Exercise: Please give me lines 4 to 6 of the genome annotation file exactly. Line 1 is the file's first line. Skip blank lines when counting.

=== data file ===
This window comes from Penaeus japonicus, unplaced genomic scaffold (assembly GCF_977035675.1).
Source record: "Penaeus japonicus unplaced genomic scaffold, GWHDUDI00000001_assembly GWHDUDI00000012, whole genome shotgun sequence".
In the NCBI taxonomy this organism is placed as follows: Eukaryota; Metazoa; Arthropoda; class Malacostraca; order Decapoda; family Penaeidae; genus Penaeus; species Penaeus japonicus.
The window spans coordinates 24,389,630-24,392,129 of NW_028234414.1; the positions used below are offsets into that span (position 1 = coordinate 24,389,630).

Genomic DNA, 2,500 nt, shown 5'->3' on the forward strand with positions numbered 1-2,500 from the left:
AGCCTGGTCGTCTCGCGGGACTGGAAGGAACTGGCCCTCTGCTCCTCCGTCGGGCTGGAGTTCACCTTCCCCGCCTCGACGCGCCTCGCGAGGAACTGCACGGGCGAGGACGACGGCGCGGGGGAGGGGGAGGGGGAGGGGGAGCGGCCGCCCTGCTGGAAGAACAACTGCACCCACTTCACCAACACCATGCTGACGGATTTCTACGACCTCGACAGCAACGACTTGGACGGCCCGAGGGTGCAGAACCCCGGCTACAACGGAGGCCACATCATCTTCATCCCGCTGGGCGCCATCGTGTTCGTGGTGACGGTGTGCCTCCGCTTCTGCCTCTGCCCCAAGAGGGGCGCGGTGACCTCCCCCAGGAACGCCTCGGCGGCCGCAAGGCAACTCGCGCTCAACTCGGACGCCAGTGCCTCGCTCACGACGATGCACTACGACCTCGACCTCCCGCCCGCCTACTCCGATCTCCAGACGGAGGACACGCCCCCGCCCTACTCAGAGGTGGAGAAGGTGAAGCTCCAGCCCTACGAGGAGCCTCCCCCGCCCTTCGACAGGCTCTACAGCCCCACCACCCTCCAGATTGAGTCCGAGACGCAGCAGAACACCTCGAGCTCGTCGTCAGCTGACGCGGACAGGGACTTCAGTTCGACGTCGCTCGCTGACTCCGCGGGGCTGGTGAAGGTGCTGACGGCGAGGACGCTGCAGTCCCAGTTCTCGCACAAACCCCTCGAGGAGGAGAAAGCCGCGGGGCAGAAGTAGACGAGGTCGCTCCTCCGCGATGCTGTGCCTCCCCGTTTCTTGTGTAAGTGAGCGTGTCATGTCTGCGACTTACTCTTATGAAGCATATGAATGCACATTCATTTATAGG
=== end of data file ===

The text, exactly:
The window spans coordinates 24,389,630-24,392,129 of NW_028234414.1; the positions used below are offsets into that span (position 1 = coordinate 24,389,630).

Genomic DNA, 2,500 nt, shown 5'->3' on the forward strand with positions numbered 1-2,500 from the left:
AGCCTGGTCGTCTCGCGGGACTGGAAGGAACTGGCCCTCTGCTCCTCCGTCGGGCTGGAGTTCACCTTCCCCGCCTCGACGCGCCTCGCGAGGAACTGCACGGGCGAGGACGACGGCGCGGGGGAGGGGGAGGGGGAGGGGGAGCGGCCGCCCTGCTGGAAGAACAACTGCACCCACTTCACCAACACCATGCTGACGGATTTCTACGACCTCGACAGCAACGACTTGGACGGCCCGAGGGTGCAGAACCCCGGCTACAACGGAGGCCACATCATCTTCATCCCGCTGGGCGCCATCGTGTTCGTGGTGACGGTGTGCCTCCGCTTCTGCCTCTGCCCCAAGAGGGGCGCGGTGACCTCCCCCAGGAACGCCTCGGCGGCCGCAAGGCAACTCGCGCTCAACTCGGACGCCAGTGCCTCGCTCACGACGATGCACTACGACCTCGACCTCCCGCCCGCCTACTCCGATCTCCAGACGGAGGACACGCCCCCGCCCTACTCAGAGGTGGAGAAGGTGAAGCTCCAGCCCTACGAGGAGCCTCCCCCGCCCTTCGACAGGCTCTACAGCCCCACCACCCTCCAGATTGAGTCCGAGACGCAGCAGAACACCTCGAGCTCGTCGTCAGCTGACGCGGACAGGGACTTCAGTTCGACGTCGCTCGCTGACTCCGCGGGGCTGGTGAAGGTGCTGACGGCGAGGACGCTGCAGTCCCAGTTCTCGCACAAACCCCTCGAGGAGGAGAAAGCCGCGGGGCAGAAGTAGACGAGGTCGCTCCTCCGCGATGCTGTGCCTCCCCGTTTCTTGTGTAAGTGAGCGTGTCATGTCTGCGACTTACTCTTATGAAGCATATGAATGCACATTCATTTATAGG